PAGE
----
To assess the impact of COVID-19 and the subsequent lockdown on informal workers, we are conducting a longitudinal study across states. The first round of this national survey, conducted during the last phase of the lockdown, covered over 11,500 workers across 21 states. The findings highlighted acute distress among informal workers, especially migrant workers, with excessively high levels of livelihood loss and indebtedness (findings of Round 1 here).
We recently released the findings of the second round of this survey carried out during the third phase of reopening of the lockdown, between August 23 and September 8, 2020. Conducted across 23 states and five Union Territories, the survey interviewed more than 16,900 informal workers across 402 districts. The interactions covered a range of issues regarding the status of their livelihoods and wages, savings and expenditure, and access to social security schemes and other entitlements.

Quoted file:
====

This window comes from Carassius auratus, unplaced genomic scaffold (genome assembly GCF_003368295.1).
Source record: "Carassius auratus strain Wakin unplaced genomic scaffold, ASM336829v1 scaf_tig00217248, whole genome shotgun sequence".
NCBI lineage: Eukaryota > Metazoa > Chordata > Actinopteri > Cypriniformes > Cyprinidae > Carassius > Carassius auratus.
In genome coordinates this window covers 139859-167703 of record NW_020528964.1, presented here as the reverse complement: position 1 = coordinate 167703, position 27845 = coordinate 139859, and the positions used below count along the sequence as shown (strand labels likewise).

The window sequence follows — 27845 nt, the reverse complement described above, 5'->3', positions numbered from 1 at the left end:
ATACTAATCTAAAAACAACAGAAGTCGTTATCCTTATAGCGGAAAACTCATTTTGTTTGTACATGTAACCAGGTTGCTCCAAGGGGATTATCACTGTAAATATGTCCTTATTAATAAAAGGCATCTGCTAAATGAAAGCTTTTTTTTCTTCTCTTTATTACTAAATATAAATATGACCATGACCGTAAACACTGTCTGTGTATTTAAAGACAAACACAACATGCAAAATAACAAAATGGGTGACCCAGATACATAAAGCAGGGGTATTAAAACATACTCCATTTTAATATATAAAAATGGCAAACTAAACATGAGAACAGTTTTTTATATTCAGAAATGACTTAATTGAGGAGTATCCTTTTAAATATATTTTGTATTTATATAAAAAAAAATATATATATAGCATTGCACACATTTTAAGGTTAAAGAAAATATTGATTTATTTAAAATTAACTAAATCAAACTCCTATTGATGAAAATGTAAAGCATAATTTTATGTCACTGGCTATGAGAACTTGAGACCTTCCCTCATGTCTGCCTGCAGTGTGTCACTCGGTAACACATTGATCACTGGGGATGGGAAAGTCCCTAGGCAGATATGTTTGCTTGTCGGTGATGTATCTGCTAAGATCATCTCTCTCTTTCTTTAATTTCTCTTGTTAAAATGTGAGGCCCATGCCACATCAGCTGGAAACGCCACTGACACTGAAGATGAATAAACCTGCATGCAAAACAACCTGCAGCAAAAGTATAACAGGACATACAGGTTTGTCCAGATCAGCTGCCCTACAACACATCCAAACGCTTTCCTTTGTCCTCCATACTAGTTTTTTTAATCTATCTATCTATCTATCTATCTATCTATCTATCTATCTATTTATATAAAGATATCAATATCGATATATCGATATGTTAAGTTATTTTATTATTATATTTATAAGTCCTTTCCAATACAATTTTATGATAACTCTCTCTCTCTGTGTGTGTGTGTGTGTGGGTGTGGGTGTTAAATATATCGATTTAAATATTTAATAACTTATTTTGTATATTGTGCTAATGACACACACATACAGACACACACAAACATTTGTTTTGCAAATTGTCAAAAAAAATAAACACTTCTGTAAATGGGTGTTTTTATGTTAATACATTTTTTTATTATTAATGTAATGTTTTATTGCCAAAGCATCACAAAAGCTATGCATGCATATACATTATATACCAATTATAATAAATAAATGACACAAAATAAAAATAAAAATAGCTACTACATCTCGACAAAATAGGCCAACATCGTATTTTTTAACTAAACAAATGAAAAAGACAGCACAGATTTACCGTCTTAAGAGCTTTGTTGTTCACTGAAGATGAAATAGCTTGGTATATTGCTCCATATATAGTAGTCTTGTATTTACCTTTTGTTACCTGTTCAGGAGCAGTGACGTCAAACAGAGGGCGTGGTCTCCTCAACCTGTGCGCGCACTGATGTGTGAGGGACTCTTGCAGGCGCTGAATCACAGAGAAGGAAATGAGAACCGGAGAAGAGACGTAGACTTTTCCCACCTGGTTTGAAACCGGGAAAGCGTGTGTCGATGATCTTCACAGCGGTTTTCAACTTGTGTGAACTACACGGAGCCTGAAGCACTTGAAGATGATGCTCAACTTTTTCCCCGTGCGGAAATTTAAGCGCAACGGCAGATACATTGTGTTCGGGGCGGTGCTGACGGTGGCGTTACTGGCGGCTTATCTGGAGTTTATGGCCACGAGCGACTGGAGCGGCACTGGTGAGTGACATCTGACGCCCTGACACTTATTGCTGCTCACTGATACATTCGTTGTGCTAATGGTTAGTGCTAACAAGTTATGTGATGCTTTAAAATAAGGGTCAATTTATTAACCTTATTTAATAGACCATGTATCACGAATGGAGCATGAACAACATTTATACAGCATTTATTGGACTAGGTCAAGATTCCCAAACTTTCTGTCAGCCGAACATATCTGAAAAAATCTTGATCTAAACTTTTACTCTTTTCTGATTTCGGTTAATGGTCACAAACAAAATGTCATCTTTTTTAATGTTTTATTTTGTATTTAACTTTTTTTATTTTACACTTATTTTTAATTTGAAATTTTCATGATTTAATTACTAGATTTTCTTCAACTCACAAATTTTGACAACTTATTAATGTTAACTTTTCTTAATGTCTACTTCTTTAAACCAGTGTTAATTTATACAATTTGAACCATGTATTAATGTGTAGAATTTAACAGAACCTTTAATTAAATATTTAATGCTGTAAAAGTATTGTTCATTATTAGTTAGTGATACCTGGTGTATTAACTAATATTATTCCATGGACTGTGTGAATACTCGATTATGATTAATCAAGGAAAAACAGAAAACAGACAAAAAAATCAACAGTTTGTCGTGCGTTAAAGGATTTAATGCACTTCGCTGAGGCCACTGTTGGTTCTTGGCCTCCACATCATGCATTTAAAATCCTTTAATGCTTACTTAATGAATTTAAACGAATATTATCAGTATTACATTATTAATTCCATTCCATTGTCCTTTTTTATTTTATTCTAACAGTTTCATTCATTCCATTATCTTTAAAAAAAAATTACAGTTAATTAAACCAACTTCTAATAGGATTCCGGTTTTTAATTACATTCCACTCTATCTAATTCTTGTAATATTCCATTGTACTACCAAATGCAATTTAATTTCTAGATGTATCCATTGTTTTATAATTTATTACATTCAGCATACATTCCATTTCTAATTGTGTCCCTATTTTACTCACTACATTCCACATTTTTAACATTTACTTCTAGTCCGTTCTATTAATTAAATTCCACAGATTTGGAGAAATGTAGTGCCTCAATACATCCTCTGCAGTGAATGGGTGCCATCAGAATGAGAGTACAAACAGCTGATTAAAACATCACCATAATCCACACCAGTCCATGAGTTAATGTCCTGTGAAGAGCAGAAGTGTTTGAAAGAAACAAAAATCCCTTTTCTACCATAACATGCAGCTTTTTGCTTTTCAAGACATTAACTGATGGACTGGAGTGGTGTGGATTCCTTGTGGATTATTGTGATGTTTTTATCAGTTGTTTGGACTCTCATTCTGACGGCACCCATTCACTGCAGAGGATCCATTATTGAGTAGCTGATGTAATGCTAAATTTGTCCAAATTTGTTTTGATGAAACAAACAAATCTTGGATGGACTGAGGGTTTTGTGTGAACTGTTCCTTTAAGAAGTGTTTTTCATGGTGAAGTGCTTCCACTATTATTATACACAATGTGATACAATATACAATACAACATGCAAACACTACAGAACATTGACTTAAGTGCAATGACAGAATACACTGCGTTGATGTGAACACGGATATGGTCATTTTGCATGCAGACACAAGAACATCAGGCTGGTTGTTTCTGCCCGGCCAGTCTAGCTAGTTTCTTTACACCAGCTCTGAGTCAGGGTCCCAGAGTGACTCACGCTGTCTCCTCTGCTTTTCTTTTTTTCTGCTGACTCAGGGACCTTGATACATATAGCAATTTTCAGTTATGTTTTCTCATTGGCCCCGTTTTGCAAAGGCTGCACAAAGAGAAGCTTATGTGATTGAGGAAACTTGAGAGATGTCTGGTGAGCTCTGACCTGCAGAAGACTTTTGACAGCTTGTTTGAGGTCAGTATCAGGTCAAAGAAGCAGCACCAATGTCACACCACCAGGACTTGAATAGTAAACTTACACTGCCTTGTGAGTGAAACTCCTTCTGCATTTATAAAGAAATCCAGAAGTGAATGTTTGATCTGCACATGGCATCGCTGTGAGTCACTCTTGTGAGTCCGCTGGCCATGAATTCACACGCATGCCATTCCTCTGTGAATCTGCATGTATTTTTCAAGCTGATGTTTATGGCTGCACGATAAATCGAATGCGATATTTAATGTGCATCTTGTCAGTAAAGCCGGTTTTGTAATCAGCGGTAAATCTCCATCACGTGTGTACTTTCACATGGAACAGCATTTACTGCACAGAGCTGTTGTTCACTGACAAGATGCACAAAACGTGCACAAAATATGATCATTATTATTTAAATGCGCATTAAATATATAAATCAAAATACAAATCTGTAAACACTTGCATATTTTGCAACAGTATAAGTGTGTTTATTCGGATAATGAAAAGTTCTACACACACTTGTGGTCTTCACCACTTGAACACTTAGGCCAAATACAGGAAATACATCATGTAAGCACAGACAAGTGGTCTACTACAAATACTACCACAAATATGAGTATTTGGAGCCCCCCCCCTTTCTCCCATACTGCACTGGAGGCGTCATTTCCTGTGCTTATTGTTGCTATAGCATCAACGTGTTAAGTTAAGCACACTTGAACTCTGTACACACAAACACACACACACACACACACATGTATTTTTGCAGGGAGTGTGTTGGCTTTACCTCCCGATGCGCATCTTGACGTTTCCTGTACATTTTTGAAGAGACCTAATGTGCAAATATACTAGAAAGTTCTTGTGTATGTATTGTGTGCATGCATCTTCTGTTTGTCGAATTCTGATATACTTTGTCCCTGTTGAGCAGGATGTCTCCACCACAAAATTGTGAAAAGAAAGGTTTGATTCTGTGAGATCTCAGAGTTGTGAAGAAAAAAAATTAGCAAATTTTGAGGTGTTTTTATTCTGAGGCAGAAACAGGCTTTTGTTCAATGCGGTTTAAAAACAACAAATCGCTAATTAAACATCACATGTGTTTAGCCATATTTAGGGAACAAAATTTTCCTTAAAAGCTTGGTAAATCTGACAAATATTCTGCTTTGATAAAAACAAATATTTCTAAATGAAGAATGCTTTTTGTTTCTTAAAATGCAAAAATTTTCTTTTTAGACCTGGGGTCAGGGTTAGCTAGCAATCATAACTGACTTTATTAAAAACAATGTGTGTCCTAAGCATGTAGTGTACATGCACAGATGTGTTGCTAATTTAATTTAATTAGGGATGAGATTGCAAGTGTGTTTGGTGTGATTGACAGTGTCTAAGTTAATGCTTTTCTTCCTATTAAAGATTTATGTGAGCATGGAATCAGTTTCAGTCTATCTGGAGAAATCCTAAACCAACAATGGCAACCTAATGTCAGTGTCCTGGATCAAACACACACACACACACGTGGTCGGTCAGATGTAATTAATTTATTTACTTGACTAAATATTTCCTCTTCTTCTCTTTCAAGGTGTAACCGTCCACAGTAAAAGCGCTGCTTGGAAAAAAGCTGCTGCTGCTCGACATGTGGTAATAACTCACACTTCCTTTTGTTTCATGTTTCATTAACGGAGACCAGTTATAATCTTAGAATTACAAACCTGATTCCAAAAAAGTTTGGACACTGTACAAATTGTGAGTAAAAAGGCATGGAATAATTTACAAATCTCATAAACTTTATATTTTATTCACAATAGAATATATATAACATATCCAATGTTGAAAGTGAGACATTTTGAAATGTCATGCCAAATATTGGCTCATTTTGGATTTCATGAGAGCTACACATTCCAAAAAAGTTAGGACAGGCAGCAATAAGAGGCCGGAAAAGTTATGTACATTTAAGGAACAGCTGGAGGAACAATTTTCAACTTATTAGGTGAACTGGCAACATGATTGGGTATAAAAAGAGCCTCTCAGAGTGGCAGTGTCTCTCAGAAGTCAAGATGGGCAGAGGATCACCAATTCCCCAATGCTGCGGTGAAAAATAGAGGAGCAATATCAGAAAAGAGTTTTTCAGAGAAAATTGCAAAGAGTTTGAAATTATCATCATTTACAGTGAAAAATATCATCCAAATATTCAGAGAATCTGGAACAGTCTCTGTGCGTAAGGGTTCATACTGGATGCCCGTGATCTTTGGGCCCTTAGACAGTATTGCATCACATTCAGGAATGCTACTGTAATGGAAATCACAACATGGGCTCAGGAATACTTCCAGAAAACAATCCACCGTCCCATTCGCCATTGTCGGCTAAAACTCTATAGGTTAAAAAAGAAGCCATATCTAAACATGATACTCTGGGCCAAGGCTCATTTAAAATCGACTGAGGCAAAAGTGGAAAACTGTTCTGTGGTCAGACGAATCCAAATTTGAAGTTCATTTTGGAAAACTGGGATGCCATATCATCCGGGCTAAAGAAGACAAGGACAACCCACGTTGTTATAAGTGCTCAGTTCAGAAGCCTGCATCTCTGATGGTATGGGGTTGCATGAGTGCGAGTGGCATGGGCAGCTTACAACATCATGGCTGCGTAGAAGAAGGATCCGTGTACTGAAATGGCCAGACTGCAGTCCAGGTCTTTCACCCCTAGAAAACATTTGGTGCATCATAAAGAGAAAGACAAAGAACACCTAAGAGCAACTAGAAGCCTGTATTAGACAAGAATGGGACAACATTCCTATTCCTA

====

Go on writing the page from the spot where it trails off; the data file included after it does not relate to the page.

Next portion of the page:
In this round, around 48% of workers said they were still unemployed in the unlock phase. This shows marked improvement as compared to the first round of the survey where 78% of the sample interviewed had reported having lost their livelihoods. However, close to 42% of the workers who have resumed employment said that they were partially employed. They were either getting work occasionally or working fewer hours. Furthermore, as employment has still not reached the pre-lockdown levels, monthly wages received by workers remain extremely low. Almost 24% of the respondents reported having zero wages in the unlock phase. Over 64% of respondents said they had not received wages due to them at the time of the lockdown.
Given the low levels of employment and wages, the stress on consumption and savings was clearly visible. While 68% of the respondents said that their level of food consumption was not sufficient for them, nearly 88% said that their savings were not adequate for them. Respondents who had migrated for work before the lockdown seem unwilling to resume migration, with nearly 57% of such workers saying they want to continue staying in their source districts. The primary reasons include fear of catching COVID-19 in the destination district, lack of job opportunities and uncertainty about the time it would take for the situation to get normalized at the destination.
The findings of this survey highlight the urgency required in supporting informal workers regain and rebuild their livelihoods, and in protecting them from sliding into further indebtedness and poverty. You can access the national factsheet here and the state-wise compendium here.